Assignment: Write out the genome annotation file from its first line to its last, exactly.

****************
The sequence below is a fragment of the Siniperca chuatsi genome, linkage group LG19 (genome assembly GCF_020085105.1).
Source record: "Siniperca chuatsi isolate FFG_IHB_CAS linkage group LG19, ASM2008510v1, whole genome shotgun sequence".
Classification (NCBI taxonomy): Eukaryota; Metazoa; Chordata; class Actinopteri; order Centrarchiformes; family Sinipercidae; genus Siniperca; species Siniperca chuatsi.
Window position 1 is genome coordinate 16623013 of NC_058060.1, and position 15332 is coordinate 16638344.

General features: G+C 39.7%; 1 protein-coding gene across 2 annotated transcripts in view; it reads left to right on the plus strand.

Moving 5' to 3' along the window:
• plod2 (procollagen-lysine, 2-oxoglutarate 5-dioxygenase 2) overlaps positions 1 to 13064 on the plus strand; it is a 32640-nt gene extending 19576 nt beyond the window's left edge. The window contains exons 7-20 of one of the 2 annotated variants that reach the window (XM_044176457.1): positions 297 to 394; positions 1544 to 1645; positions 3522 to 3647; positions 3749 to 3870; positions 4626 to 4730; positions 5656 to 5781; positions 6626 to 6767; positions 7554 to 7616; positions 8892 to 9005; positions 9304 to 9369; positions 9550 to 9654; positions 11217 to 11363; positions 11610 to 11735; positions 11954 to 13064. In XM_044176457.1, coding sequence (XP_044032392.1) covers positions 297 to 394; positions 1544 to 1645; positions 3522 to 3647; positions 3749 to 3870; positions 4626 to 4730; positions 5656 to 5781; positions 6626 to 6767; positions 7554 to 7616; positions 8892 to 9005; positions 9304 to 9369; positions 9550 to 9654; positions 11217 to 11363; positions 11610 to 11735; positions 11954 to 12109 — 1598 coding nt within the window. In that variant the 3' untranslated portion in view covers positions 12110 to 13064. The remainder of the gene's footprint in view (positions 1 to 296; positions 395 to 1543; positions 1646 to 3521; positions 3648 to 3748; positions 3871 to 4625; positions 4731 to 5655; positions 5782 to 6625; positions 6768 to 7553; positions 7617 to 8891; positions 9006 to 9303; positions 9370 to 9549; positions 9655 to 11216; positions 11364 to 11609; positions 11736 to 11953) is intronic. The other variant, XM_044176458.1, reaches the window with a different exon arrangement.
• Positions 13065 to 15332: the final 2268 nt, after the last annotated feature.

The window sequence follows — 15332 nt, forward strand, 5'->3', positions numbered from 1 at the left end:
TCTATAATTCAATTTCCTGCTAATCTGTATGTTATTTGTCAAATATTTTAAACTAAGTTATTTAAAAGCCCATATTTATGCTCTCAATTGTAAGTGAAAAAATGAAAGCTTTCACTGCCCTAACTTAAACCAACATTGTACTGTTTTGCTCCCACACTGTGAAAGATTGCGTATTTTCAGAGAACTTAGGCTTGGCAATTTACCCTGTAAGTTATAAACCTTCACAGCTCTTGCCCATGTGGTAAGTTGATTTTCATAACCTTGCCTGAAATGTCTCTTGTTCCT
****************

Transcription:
The sequence below is a fragment of the Siniperca chuatsi genome, linkage group LG19 (genome assembly GCF_020085105.1).
Source record: "Siniperca chuatsi isolate FFG_IHB_CAS linkage group LG19, ASM2008510v1, whole genome shotgun sequence".
Classification (NCBI taxonomy): Eukaryota; Metazoa; Chordata; class Actinopteri; order Centrarchiformes; family Sinipercidae; genus Siniperca; species Siniperca chuatsi.
Window position 1 is genome coordinate 16623013 of NC_058060.1, and position 15332 is coordinate 16638344.

General features: G+C 39.7%; 1 protein-coding gene across 2 annotated transcripts in view; it reads left to right on the plus strand.

Moving 5' to 3' along the window:
• plod2 (procollagen-lysine, 2-oxoglutarate 5-dioxygenase 2) overlaps positions 1 to 13064 on the plus strand; it is a 32640-nt gene extending 19576 nt beyond the window's left edge. The window contains exons 7-20 of one of the 2 annotated variants that reach the window (XM_044176457.1): positions 297 to 394; positions 1544 to 1645; positions 3522 to 3647; positions 3749 to 3870; positions 4626 to 4730; positions 5656 to 5781; positions 6626 to 6767; positions 7554 to 7616; positions 8892 to 9005; positions 9304 to 9369; positions 9550 to 9654; positions 11217 to 11363; positions 11610 to 11735; positions 11954 to 13064. In XM_044176457.1, coding sequence (XP_044032392.1) covers positions 297 to 394; positions 1544 to 1645; positions 3522 to 3647; positions 3749 to 3870; positions 4626 to 4730; positions 5656 to 5781; positions 6626 to 6767; positions 7554 to 7616; positions 8892 to 9005; positions 9304 to 9369; positions 9550 to 9654; positions 11217 to 11363; positions 11610 to 11735; positions 11954 to 12109 — 1598 coding nt within the window. In that variant the 3' untranslated portion in view covers positions 12110 to 13064. The remainder of the gene's footprint in view (positions 1 to 296; positions 395 to 1543; positions 1646 to 3521; positions 3648 to 3748; positions 3871 to 4625; positions 4731 to 5655; positions 5782 to 6625; positions 6768 to 7553; positions 7617 to 8891; positions 9006 to 9303; positions 9370 to 9549; positions 9655 to 11216; positions 11364 to 11609; positions 11736 to 11953) is intronic. The other variant, XM_044176458.1, reaches the window with a different exon arrangement.
• Positions 13065 to 15332: the final 2268 nt, after the last annotated feature.

The window sequence follows — 15332 nt, forward strand, 5'->3', positions numbered from 1 at the left end:
TCTATAATTCAATTTCCTGCTAATCTGTATGTTATTTGTCAAATATTTTAAACTAAGTTATTTAAAAGCCCATATTTATGCTCTCAATTGTAAGTGAAAAAATGAAAGCTTTCACTGCCCTAACTTAAACCAACATTGTACTGTTTTGCTCCCACACTGTGAAAGATTGCGTATTTTCAGAGAACTTAGGCTTGGCAATTTACCCTGTAAGTTATAAACCTTCACAGCTCTTGCCCATGTGGTAAGTTGATTTTCATAACCTTGCCTGAAATGTCTCTTGTTCCT